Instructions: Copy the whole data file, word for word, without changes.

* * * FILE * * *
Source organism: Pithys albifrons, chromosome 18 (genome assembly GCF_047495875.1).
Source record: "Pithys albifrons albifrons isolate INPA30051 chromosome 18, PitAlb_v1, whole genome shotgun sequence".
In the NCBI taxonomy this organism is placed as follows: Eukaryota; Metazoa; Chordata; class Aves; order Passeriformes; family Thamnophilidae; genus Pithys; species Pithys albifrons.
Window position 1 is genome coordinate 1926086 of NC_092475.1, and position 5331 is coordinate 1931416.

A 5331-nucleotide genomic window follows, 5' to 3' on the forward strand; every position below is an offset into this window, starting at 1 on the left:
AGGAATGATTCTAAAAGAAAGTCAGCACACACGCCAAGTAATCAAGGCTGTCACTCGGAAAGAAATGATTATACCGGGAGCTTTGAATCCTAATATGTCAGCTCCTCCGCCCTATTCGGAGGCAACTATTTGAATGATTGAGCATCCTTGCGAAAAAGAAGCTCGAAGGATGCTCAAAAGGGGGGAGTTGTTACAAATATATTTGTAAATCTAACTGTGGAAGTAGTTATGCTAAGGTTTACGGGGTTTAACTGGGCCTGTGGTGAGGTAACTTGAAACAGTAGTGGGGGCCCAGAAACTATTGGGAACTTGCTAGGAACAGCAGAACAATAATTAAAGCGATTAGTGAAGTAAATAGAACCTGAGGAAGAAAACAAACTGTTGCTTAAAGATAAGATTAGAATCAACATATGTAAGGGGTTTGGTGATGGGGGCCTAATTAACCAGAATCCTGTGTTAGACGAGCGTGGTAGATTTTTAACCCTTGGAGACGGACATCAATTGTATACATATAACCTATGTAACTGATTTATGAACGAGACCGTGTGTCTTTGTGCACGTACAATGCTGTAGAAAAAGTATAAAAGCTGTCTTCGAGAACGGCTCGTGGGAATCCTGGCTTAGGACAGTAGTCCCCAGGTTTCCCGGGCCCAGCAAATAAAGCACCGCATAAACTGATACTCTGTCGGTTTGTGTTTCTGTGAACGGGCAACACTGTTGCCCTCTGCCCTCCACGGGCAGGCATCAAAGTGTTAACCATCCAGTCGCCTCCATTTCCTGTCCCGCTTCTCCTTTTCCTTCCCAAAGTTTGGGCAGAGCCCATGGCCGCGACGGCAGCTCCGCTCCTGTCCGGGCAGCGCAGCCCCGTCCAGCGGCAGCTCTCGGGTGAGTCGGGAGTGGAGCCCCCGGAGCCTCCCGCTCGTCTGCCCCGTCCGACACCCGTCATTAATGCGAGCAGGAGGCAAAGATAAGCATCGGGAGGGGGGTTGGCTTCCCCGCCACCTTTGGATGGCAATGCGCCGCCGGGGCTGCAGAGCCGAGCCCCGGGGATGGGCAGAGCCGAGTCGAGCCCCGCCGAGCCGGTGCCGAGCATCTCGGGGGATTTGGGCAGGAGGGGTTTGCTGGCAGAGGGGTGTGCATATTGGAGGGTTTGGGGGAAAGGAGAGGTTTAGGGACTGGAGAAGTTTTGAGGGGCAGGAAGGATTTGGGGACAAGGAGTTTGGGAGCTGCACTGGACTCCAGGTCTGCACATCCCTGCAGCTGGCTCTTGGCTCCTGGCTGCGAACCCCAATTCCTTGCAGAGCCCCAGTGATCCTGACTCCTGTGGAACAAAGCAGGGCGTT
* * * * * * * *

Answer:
Source organism: Pithys albifrons, chromosome 18 (genome assembly GCF_047495875.1).
Source record: "Pithys albifrons albifrons isolate INPA30051 chromosome 18, PitAlb_v1, whole genome shotgun sequence".
In the NCBI taxonomy this organism is placed as follows: Eukaryota; Metazoa; Chordata; class Aves; order Passeriformes; family Thamnophilidae; genus Pithys; species Pithys albifrons.
Window position 1 is genome coordinate 1926086 of NC_092475.1, and position 5331 is coordinate 1931416.

A 5331-nucleotide genomic window follows, 5' to 3' on the forward strand; every position below is an offset into this window, starting at 1 on the left:
AGGAATGATTCTAAAAGAAAGTCAGCACACACGCCAAGTAATCAAGGCTGTCACTCGGAAAGAAATGATTATACCGGGAGCTTTGAATCCTAATATGTCAGCTCCTCCGCCCTATTCGGAGGCAACTATTTGAATGATTGAGCATCCTTGCGAAAAAGAAGCTCGAAGGATGCTCAAAAGGGGGGAGTTGTTACAAATATATTTGTAAATCTAACTGTGGAAGTAGTTATGCTAAGGTTTACGGGGTTTAACTGGGCCTGTGGTGAGGTAACTTGAAACAGTAGTGGGGGCCCAGAAACTATTGGGAACTTGCTAGGAACAGCAGAACAATAATTAAAGCGATTAGTGAAGTAAATAGAACCTGAGGAAGAAAACAAACTGTTGCTTAAAGATAAGATTAGAATCAACATATGTAAGGGGTTTGGTGATGGGGGCCTAATTAACCAGAATCCTGTGTTAGACGAGCGTGGTAGATTTTTAACCCTTGGAGACGGACATCAATTGTATACATATAACCTATGTAACTGATTTATGAACGAGACCGTGTGTCTTTGTGCACGTACAATGCTGTAGAAAAAGTATAAAAGCTGTCTTCGAGAACGGCTCGTGGGAATCCTGGCTTAGGACAGTAGTCCCCAGGTTTCCCGGGCCCAGCAAATAAAGCACCGCATAAACTGATACTCTGTCGGTTTGTGTTTCTGTGAACGGGCAACACTGTTGCCCTCTGCCCTCCACGGGCAGGCATCAAAGTGTTAACCATCCAGTCGCCTCCATTTCCTGTCCCGCTTCTCCTTTTCCTTCCCAAAGTTTGGGCAGAGCCCATGGCCGCGACGGCAGCTCCGCTCCTGTCCGGGCAGCGCAGCCCCGTCCAGCGGCAGCTCTCGGGTGAGTCGGGAGTGGAGCCCCCGGAGCCTCCCGCTCGTCTGCCCCGTCCGACACCCGTCATTAATGCGAGCAGGAGGCAAAGATAAGCATCGGGAGGGGGGTTGGCTTCCCCGCCACCTTTGGATGGCAATGCGCCGCCGGGGCTGCAGAGCCGAGCCCCGGGGATGGGCAGAGCCGAGTCGAGCCCCGCCGAGCCGGTGCCGAGCATCTCGGGGGATTTGGGCAGGAGGGGTTTGCTGGCAGAGGGGTGTGCATATTGGAGGGTTTGGGGGAAAGGAGAGGTTTAGGGACTGGAGAAGTTTTGAGGGGCAGGAAGGATTTGGGGACAAGGAGTTTGGGAGCTGCACTGGACTCCAGGTCTGCACATCCCTGCAGCTGGCTCTTGGCTCCTGGCTGCGAACCCCAATTCCTTGCAGAGCCCCAGTGATCCTGACTCCTGTGGAACAAAGCAGGGCGTT